Chapter 1: Adding Text,
Images, and Links
In This Chapter
⻬ Understanding HTML basics
⻬ Working with semantic markup
⻬ Inserting text and graphics
⻬ Hyperlinking text and graphics to other pages
⻬ Labeling objects in preparation for using CSS
⻬ Making page content accessible with HTML
t this point in the design process, you have already discovered a little
bit about HTML coding, syntax, and structure. To complement that
knowledge, you’ve also made several important decisions about the look
and feel of your design and have hopefully already mocked up the home
page in your preferred graphics software program and presented your
design to your Web client for review and approval. In this chapter, you find
out how to put all those pieces together into a single HTML document.
To start, you find out about setting up a basic, bare-bones
HTML page, which you can use for any Web project. After
that, the specifics of your particular Web site come into
play. The first couple of times you put a Web site
together can certainly feel daunting, to say the least.
That feeling of building a Web site from scratch can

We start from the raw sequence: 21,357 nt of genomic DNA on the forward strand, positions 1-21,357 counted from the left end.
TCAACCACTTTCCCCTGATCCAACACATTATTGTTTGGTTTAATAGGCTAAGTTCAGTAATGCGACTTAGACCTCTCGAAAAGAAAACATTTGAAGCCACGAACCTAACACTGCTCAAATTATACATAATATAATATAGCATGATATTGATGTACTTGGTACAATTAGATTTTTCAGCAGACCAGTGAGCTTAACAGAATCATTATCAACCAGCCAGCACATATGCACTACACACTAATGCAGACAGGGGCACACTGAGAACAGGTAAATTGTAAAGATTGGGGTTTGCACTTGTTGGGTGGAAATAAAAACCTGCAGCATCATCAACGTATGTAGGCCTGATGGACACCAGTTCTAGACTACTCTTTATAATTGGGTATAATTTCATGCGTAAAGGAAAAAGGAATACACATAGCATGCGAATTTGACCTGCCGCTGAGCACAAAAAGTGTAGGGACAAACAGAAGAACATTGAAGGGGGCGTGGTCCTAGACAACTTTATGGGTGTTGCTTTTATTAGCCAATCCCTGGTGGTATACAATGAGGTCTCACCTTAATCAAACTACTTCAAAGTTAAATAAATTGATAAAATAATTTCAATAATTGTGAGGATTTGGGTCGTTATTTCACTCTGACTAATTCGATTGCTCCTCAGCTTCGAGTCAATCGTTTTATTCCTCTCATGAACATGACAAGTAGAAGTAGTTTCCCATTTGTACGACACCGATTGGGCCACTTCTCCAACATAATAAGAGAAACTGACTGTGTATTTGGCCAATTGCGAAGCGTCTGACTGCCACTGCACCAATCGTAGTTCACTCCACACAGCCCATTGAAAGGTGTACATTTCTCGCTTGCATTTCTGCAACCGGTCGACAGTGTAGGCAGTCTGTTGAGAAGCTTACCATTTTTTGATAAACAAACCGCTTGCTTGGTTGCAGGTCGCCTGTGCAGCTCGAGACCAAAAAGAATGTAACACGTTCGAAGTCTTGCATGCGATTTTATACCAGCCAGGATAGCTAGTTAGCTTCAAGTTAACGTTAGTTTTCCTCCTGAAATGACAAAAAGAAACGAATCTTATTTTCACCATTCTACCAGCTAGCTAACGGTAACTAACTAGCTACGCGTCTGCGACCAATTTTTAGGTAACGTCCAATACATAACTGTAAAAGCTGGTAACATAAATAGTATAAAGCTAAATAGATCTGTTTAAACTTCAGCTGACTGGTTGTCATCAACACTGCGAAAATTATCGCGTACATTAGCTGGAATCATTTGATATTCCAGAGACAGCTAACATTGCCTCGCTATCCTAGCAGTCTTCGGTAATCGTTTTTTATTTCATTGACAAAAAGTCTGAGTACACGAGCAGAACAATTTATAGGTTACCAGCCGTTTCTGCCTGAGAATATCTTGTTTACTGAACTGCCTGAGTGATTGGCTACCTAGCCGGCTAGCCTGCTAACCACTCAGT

be similar to the feeling a painter has when looking
at a fresh blank canvas. Where should you begin?
What should you do first? While no one perfect
solution exists, try not to let the options over-
whelm you. Instead, focus your energies on building
that first page. After the first page is built, construct-
ing the rest of the site should come relatively easily.
In addition to the basics, this chapter also covers using
meta tags; adding content (such as text and graphics) to the
body of the page; creating hyperlinks to other pages from text and
graphics; marking up content and labeling objects properly in preparation
all Web visitors, both human and machine.
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